An Ansible role has been created to facilitate the creation of the MachineSet configuration. Follow the README in the role to create inventory.yml, which contains all the required information to create a MachineSet with additional networks. 

all:
 hosts:
    localhost:
      ansible_connection: local
      ansible_python_interpreter: "{{ansible_playbook_python}}"

      number_of_replicas: 1

      cluster_metadata_path: "~/sos-fdp/build-artifacts/metadata.json"

      openstack_cloud: "openstack"

      nova_flavor: "ocp-worker"
      node_role: "worker"

      additional_networks:
      - name: "vhostuser1"
        name_suffix: "vhostuser1"
        tags:
          - uplink_input
        vnic_type: "normal"
        driver: "vfio-pci"
      - name: "vhostuser2"
        name_suffix: "vhostuser2"
        tags:
          - uplink_output
        vnic_type: "normal"
        driver: "vfio-pci"

Next, create the MachineSet via the role and deploy it. It will create the worker nodes with the additional vhostuser ports. The primary Kubernetes network port will be created using the default OpenStack network type.

$ git clone git@github.com:rh-nfv-int/shift-on-stack-machineset.git
$ cd shift-on-stack-machineset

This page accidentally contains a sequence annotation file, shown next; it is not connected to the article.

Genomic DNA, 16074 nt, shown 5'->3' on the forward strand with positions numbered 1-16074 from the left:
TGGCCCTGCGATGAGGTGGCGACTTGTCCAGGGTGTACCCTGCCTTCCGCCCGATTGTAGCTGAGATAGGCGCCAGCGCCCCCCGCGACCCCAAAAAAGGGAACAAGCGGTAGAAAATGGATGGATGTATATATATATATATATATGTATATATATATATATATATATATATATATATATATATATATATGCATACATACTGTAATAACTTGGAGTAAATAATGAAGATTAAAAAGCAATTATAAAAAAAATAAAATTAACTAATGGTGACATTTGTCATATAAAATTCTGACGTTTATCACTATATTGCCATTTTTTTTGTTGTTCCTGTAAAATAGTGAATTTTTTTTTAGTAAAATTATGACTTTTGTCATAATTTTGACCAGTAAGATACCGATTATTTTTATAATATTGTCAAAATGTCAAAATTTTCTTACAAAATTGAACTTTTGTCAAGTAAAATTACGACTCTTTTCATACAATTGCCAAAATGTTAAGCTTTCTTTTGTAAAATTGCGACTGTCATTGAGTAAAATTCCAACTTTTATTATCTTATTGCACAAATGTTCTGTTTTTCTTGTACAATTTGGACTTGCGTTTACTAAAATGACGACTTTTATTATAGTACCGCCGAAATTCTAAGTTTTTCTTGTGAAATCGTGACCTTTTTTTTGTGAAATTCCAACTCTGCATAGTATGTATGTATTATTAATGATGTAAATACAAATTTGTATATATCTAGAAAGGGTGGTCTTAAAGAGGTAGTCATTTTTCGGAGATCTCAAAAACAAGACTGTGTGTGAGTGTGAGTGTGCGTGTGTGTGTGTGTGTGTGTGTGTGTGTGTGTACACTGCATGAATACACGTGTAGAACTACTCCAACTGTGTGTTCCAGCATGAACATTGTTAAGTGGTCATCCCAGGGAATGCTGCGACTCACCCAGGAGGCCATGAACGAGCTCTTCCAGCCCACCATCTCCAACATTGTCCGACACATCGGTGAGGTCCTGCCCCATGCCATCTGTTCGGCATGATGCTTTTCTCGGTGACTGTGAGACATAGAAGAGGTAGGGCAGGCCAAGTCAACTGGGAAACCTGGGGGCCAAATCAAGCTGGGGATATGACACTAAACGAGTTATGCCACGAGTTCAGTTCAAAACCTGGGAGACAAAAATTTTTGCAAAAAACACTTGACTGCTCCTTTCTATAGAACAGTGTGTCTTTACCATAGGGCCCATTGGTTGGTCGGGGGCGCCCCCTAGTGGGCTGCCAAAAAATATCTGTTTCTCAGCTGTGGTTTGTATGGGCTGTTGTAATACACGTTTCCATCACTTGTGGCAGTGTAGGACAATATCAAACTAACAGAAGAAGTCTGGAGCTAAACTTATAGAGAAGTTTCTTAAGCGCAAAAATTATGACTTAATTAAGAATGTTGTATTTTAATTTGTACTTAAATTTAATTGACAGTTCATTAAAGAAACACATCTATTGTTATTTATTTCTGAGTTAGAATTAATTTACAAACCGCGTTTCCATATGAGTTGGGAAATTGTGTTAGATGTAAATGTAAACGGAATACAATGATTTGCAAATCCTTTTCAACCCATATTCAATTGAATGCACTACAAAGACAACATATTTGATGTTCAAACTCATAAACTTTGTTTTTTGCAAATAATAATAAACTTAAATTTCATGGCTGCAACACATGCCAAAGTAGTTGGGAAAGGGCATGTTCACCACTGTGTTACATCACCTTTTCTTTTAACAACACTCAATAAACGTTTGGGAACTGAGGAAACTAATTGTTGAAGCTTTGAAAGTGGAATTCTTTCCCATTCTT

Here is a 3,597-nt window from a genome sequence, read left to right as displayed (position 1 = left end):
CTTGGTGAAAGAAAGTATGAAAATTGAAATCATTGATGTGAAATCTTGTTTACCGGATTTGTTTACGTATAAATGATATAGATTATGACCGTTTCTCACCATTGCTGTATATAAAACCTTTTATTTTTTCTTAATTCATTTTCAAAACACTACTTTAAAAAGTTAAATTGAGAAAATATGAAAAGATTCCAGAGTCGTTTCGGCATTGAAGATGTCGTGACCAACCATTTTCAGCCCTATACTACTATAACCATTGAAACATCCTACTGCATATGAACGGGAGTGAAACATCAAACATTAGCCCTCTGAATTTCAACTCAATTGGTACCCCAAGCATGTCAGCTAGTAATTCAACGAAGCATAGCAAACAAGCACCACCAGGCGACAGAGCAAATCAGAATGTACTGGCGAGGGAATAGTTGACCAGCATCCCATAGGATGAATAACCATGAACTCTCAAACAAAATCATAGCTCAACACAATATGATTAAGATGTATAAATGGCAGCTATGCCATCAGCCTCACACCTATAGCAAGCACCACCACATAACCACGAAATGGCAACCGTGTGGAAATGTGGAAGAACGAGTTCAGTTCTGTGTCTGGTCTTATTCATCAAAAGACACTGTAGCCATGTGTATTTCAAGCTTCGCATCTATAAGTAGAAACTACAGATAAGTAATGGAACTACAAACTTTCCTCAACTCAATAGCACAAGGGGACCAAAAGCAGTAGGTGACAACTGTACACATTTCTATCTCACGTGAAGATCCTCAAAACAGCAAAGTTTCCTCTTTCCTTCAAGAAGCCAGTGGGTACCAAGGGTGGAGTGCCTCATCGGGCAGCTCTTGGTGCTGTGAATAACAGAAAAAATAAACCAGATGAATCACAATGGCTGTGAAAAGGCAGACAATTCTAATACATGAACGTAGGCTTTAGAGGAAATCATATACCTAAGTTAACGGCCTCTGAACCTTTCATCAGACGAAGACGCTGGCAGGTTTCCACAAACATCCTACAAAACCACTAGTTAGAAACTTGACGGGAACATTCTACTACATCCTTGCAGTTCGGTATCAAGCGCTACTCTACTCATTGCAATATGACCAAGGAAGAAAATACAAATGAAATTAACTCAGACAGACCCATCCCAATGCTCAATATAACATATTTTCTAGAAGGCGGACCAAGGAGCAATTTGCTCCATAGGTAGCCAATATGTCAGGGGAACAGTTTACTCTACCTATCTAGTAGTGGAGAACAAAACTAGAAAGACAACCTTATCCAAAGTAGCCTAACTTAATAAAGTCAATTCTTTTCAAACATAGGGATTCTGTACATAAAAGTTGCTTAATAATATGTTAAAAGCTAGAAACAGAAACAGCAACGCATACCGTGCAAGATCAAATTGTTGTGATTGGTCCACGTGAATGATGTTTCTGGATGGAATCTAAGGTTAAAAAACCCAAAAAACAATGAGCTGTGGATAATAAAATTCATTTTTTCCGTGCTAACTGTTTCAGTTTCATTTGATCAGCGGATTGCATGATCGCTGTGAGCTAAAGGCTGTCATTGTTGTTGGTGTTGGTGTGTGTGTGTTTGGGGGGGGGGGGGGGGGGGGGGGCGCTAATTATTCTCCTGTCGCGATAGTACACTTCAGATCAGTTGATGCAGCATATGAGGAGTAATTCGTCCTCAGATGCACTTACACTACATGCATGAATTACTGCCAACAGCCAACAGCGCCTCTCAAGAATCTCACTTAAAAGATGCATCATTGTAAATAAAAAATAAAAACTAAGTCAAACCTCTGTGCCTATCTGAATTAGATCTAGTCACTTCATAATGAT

# create inventory.yaml as show above

$ ansible-playbook play.yaml -e cluster_metadata_path=~/sos-fdp/build-artifacts/metadata.json -i ./inventory.yaml

$ oc apply -f ./build/<infraID>-worker-machineset.yaml
Once the MachineSet is applied, worker nodes will be created. Wait for the worker node to be ready before proceeding to the next step.

Userspace Driver Binding on OpenShift Container Platform Worker nodes

CNFs that do packet processing on the datapath require userspace drivers to be bound to the interface inside the worker node VM. For DPDK-based CNF applications, the userspace driver vfio-pci should be bound to the interfaces so that the application can perform userspace packet processing.

OCP Worker nodes running on Red Hat CoreOS support vfio-pci driver to be used as the userspace driver. Additional configuration is required on the worker node to enable this support. Note that this is in Tech Preview and not currently supported in production. The vfio module on the created worker node should be loaded with additional flags to enable unsafe noiommu mode enable_unsafe_noiommu_mode=1. Here, MachineConfig can be created in order to create the modprobe conf file to load vfio with this option enabled.

kind: MachineConfig